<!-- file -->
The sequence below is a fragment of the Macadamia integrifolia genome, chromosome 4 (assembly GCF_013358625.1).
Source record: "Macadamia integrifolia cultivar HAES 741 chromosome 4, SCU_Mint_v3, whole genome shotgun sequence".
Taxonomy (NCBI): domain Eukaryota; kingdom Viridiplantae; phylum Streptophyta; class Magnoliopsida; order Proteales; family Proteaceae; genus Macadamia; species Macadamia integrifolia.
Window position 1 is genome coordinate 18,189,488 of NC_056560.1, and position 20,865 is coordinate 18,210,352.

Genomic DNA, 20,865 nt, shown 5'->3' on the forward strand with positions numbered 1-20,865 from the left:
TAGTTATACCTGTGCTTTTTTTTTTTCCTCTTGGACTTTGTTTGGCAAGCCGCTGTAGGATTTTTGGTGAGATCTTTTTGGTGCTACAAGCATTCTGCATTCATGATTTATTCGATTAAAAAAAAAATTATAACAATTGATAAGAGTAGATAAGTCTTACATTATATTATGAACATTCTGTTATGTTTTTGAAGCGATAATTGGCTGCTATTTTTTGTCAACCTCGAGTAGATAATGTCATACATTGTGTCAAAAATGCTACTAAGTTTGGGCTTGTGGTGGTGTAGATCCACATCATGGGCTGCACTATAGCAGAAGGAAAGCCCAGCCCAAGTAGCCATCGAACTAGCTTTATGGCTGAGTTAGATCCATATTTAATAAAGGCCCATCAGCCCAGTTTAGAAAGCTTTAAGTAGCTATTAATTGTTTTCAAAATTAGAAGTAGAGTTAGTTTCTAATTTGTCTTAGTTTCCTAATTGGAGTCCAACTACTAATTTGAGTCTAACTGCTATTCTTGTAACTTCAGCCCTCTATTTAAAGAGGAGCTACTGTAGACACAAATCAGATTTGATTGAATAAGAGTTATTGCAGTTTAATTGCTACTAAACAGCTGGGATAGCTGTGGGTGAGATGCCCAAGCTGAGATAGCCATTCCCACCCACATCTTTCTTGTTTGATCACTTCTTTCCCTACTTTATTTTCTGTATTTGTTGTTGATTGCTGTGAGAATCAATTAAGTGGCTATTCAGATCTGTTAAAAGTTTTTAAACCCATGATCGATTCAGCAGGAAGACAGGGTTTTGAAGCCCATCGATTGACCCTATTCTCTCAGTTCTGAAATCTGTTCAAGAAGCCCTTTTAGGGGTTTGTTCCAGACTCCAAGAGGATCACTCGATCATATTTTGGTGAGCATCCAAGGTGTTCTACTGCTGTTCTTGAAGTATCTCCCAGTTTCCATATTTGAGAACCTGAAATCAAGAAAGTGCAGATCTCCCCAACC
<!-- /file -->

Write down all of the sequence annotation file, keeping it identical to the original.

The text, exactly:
The sequence below is a fragment of the Macadamia integrifolia genome, chromosome 4 (assembly GCF_013358625.1).
Source record: "Macadamia integrifolia cultivar HAES 741 chromosome 4, SCU_Mint_v3, whole genome shotgun sequence".
Taxonomy (NCBI): domain Eukaryota; kingdom Viridiplantae; phylum Streptophyta; class Magnoliopsida; order Proteales; family Proteaceae; genus Macadamia; species Macadamia integrifolia.
Window position 1 is genome coordinate 18,189,488 of NC_056560.1, and position 20,865 is coordinate 18,210,352.

Genomic DNA, 20,865 nt, shown 5'->3' on the forward strand with positions numbered 1-20,865 from the left:
TAGTTATACCTGTGCTTTTTTTTTTTCCTCTTGGACTTTGTTTGGCAAGCCGCTGTAGGATTTTTGGTGAGATCTTTTTGGTGCTACAAGCATTCTGCATTCATGATTTATTCGATTAAAAAAAAAATTATAACAATTGATAAGAGTAGATAAGTCTTACATTATATTATGAACATTCTGTTATGTTTTTGAAGCGATAATTGGCTGCTATTTTTTGTCAACCTCGAGTAGATAATGTCATACATTGTGTCAAAAATGCTACTAAGTTTGGGCTTGTGGTGGTGTAGATCCACATCATGGGCTGCACTATAGCAGAAGGAAAGCCCAGCCCAAGTAGCCATCGAACTAGCTTTATGGCTGAGTTAGATCCATATTTAATAAAGGCCCATCAGCCCAGTTTAGAAAGCTTTAAGTAGCTATTAATTGTTTTCAAAATTAGAAGTAGAGTTAGTTTCTAATTTGTCTTAGTTTCCTAATTGGAGTCCAACTACTAATTTGAGTCTAACTGCTATTCTTGTAACTTCAGCCCTCTATTTAAAGAGGAGCTACTGTAGACACAAATCAGATTTGATTGAATAAGAGTTATTGCAGTTTAATTGCTACTAAACAGCTGGGATAGCTGTGGGTGAGATGCCCAAGCTGAGATAGCCATTCCCACCCACATCTTTCTTGTTTGATCACTTCTTTCCCTACTTTATTTTCTGTATTTGTTGTTGATTGCTGTGAGAATCAATTAAGTGGCTATTCAGATCTGTTAAAAGTTTTTAAACCCATGATCGATTCAGCAGGAAGACAGGGTTTTGAAGCCCATCGATTGACCCTATTCTCTCAGTTCTGAAATCTGTTCAAGAAGCCCTTTTAGGGGTTTGTTCCAGACTCCAAGAGGATCACTCGATCATATTTTGGTGAGCATCCAAGGTGTTCTACTGCTGTTCTTGAAGTATCTCCCAGTTTCCATATTTGAGAACCTGAAATCAAGAAAGTGCAGATCTCCCCAACC